Now looking back, all those times I took DS to the bathroom was giving him the practice and confidence for him to be able to do it by himself.  So it took a little longer for him than others.  The amount of time during which I told DD we would just keep practicing was enough to make her know that she can do it.  It all seems so much clearer now than during those hard times, when self-doubt and frustrations clouded my own confidence about doing what's right for my kids.  It is only now that I can reflect on the things that my kids were ready for before other children were; but why is it that we usually only dwell on the "lacking" things rather than the "accomplished" things?  Parenting is one of those things where you can read up on what to do, but the actual timeline and practice vary greatly. 

As for myself, I had dabbled with the thought of blogging for at least a few years.  But there was a lot to overcome in order to begin.  I had to contemplate on how I would feel about friends and strangers knowing my thoughts and reading my writing.  I had to think about whether or not I can sustain a blog and not let it be a short term project.  I had to come up with an idea to make my blog interesting and stand out (or so I hope).  And so I forced myself not to dive in before I figured all this out and had really thought it through.  After enough brewing, I finally took the leap of faith and started writing.  No doubt, the words 'good enough' float around in my head every single time I write and every single time I press the 'publish' button, but I have been able to ignore them just enough to keep writing.  And I honestly have not found more joy in this than any other hobby in recent years.  Once I was ready, I opened the floodgates and just let the words splash out of my head.  Lucky for me, and sorry for you, if you're reading this.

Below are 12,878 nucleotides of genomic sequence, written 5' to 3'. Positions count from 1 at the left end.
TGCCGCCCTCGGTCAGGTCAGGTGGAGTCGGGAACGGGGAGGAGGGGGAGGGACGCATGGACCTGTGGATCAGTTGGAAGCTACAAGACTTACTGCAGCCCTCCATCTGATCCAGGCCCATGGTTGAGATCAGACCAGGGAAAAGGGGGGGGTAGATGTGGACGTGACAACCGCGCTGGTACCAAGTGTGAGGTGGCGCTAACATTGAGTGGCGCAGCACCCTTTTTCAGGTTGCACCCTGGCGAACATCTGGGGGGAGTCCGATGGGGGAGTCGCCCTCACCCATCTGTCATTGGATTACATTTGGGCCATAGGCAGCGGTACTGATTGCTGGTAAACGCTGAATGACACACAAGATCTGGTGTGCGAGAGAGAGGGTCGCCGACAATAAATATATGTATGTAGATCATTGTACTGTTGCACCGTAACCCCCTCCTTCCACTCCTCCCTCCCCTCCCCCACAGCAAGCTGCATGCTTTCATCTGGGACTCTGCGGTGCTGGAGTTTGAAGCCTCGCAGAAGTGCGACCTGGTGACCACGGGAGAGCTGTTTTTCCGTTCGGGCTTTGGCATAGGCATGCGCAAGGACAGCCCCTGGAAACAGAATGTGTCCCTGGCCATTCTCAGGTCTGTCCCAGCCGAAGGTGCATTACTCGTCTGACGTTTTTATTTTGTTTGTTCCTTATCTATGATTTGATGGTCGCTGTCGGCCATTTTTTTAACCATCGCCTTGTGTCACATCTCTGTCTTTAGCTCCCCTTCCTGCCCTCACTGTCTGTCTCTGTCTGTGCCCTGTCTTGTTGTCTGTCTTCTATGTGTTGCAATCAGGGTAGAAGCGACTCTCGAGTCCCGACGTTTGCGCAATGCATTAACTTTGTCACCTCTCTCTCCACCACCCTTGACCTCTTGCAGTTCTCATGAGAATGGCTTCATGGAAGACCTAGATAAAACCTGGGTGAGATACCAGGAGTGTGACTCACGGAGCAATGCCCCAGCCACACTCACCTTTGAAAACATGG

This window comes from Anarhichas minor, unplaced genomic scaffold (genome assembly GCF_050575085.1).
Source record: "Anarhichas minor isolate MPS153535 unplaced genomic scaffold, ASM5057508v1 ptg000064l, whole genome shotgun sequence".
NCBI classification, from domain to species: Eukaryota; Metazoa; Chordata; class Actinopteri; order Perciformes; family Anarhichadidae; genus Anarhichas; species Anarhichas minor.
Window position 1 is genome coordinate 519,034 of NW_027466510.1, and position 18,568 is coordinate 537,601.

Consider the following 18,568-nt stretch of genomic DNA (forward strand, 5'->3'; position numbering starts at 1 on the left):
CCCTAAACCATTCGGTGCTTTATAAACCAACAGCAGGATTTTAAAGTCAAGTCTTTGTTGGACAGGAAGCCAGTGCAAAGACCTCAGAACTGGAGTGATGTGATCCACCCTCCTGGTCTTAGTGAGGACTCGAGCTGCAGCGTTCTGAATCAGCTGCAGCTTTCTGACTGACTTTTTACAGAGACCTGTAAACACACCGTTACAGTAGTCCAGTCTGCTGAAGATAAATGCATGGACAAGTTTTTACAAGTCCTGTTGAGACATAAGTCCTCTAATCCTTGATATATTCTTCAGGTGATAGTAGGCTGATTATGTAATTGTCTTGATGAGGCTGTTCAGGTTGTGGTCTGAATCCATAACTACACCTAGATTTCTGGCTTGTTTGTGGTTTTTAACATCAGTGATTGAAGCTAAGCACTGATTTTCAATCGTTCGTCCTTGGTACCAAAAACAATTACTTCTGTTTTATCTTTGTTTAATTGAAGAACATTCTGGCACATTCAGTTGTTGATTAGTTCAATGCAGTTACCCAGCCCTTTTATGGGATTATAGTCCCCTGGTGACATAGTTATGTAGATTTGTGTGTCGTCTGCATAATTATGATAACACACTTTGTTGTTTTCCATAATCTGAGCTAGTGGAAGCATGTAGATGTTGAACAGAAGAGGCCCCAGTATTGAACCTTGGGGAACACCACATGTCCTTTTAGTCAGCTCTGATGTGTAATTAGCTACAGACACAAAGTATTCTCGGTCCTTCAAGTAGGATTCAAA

So Ready, you are like a light bulb that turns on after charging is complete.  You might even flicker or turn off momentarily, but once you're on for good, you light the way for a bright and hopeful future. (Note attached to said light: "Charging time varies.  Patience not included.")

Sincerely,
Me

4 comments:

  1. I love this. Love love love this. And it's a message I need to hear right now as I'm trying to push and to prod Mister Man to do more than he's ready to do, although it feels like he should be capable of it sometimes. I need that hindsight now... or just a reminder like this every once in awhile.

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  2. Michelle, that is exactly my frustration with the bathroom thing -- DS was physically capable of doing it by himself, but he was just not emotionally ready. Believe me, there have been too many times where I want to kick myself for not seeing it more clearly whilst 'in the moment'. I also wish I can bottle up some patience so I can use it when I run out, LOL!

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  3. Some kids are the do for me-ers and some are the let-me-do-it! kind. My first was the do for me, my second was the do for me and my third is a let me do it but with the understanding that his mom will probably do it anyway. So, it's mostly my fault and therefore i cannot get super frustrated, right? I feed them, dress them and hug them 100 times per day so when in baby land, do like the babies do! I am the only one potty training so when i leave the house and "someone" else is in charge, diapers are wet. Well, I guess I can't be everywhere at once so I give in and say, well, when they are ready, they are ready. Secretly wishing I was hearing the stream without the "mommy help" at the end of it. Sorry if none of this makes sense!

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  4. Helen, I got two do-it-for-me-ers! But somehow they go from this to do-it-myself! at some point. For me, it's been all or nothing. I finally get to hear DS tell me to go away when he's going to the potty! Yay!